Horace Mann's Education Reform

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Education Reform
There is no doubt that education has revolutionized the world. However, at one point in time, education was seen to be only for the rich and not a necessity to all like it is today. Receiving an education in the early 1800’s was not important in the grand scheme of things because the poor children were expected to work on farms or in factories to provide for their families. Therefore, since many Americans did not believe education was valuable, it took a great reform powered by one man to reveal the significance of schooling; this individual was Horace Mann. Self-taught and self-motivated, Horace Mann desired to gain as much knowledge as he could, and additionally he wished to influence others’ lives in a positive way by creating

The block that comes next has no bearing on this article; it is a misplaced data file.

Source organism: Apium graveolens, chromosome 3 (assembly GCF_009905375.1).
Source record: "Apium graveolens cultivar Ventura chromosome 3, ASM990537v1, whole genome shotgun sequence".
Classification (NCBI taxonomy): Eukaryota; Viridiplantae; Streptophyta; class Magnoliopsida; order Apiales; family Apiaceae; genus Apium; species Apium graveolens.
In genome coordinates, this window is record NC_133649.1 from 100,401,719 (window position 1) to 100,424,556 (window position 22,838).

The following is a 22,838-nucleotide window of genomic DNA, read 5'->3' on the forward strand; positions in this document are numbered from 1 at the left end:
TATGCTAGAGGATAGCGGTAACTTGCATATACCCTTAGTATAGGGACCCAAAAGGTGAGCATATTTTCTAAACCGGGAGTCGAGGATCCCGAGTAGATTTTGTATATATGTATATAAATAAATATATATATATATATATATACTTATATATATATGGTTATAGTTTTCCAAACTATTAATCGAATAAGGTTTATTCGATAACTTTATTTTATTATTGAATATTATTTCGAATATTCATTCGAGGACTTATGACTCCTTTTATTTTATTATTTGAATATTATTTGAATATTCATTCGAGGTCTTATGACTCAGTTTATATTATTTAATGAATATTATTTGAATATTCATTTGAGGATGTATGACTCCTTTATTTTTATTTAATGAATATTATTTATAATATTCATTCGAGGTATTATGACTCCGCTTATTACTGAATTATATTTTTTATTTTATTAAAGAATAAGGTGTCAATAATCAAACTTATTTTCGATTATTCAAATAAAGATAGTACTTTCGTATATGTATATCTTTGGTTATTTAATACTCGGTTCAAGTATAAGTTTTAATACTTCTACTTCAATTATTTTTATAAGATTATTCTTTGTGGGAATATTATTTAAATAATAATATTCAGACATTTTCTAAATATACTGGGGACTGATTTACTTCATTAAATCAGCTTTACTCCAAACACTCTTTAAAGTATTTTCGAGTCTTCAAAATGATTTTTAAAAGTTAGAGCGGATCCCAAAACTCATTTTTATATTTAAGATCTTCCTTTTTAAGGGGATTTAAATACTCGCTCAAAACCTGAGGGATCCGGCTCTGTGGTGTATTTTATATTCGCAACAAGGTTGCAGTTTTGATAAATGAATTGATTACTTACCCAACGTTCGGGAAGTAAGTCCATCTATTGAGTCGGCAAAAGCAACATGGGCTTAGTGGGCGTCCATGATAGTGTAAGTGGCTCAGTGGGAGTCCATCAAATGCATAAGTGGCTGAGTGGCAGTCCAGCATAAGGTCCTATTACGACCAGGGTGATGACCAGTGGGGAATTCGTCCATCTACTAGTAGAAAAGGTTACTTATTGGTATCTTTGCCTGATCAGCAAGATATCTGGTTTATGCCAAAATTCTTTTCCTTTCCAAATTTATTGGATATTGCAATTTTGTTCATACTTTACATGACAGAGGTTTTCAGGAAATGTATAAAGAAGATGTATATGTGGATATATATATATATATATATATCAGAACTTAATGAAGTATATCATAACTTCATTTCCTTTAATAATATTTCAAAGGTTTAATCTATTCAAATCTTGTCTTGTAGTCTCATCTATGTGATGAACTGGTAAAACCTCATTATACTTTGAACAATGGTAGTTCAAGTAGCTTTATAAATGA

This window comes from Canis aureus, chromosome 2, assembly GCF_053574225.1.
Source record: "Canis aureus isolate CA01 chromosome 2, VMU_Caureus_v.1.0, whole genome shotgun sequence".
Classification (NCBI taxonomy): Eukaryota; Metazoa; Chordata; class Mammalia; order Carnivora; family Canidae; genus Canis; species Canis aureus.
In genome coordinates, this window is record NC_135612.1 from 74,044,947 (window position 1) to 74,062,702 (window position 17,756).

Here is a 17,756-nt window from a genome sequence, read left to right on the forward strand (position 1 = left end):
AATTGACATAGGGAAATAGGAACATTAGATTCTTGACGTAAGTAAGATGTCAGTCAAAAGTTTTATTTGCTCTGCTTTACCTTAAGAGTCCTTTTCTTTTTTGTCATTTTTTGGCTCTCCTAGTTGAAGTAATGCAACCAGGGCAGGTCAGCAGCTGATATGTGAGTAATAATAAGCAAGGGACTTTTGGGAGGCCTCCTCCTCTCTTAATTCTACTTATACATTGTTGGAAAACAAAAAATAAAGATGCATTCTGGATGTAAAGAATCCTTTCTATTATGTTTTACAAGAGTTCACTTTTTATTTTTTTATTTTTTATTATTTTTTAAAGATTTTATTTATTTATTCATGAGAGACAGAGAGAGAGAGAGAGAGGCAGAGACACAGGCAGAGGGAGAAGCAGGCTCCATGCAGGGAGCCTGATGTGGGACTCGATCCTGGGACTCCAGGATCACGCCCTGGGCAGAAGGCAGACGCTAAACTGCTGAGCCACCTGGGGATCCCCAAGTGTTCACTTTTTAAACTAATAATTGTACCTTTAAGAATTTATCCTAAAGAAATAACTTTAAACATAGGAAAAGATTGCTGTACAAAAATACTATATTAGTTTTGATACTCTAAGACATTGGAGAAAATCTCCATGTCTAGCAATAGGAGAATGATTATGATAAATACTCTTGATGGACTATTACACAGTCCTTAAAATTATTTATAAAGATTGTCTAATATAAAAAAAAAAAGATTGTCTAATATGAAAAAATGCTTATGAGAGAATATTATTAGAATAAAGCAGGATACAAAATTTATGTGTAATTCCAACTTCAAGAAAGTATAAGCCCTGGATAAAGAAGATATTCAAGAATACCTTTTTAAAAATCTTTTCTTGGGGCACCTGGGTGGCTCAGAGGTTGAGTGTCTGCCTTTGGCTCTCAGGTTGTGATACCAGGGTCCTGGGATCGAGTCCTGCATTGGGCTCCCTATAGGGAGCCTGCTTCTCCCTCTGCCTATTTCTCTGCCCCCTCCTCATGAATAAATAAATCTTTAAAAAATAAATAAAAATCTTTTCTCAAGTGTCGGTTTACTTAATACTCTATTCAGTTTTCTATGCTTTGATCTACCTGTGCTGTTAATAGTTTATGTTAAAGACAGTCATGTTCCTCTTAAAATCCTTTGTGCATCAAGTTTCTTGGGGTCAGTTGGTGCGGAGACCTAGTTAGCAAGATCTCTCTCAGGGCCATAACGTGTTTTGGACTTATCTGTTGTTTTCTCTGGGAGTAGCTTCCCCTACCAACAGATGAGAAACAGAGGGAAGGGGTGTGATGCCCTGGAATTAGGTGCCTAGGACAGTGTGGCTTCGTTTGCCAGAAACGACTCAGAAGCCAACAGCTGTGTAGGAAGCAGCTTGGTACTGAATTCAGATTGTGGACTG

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According to Lawrence Cremin, in “Horace Mann,” the public school system had been instituted in the mid 1600’s. However, during Mann’s own lifetime, the quality of the education system had severely degenerated. Additionally, one of Mann’s former colleagues in the Massachusetts legislature conducted a study and determined that about one third of the children in Massachusetts were attending school, Yourdictionary.com, in “Horace Mann Facts,” asserted. Also, the teachers were inadequately paid and were typically of poor quality (Yourdictionary.com). Due to the worsening education system, public reform movements began. Reform movements eventually caused the implementation of a board of education in 1837, Lawrence Cremin, in “Horace Mann,” expressed. After serving two years in the Massachusetts Senate, Horace Mann decided discard his political career to join the first board of education as the secretaryship, Cremin continued. Funding for education was minimal; therefore the board was in need of enthusiasm and leadership, and Mann was the ideal man for the job, Biography.com, in “Horace Mann Biography,” stated. Passionately campaigning for a dozen years, Horace Mann stated that education was “the balance wheel of social machinery,” according to Yourdictionary.com, in “Horace Mann Facts.” Mann’s quote translated to that if education was not made available to all, then the people who were born poor would always be poor, additionally that a “faction” system would surface leaving the country in divided sections. Originally being a man born into poverty, Mann understood that if he did not educate himself, that he would have remained in the lower class for the rest of his life. Mann perceived education as “the great equalizer of men.” In addition to his quotes, Mann wrote a biweekly Common School Journal, Lawrence Cremin, in “Horace Mann,” highlighted.
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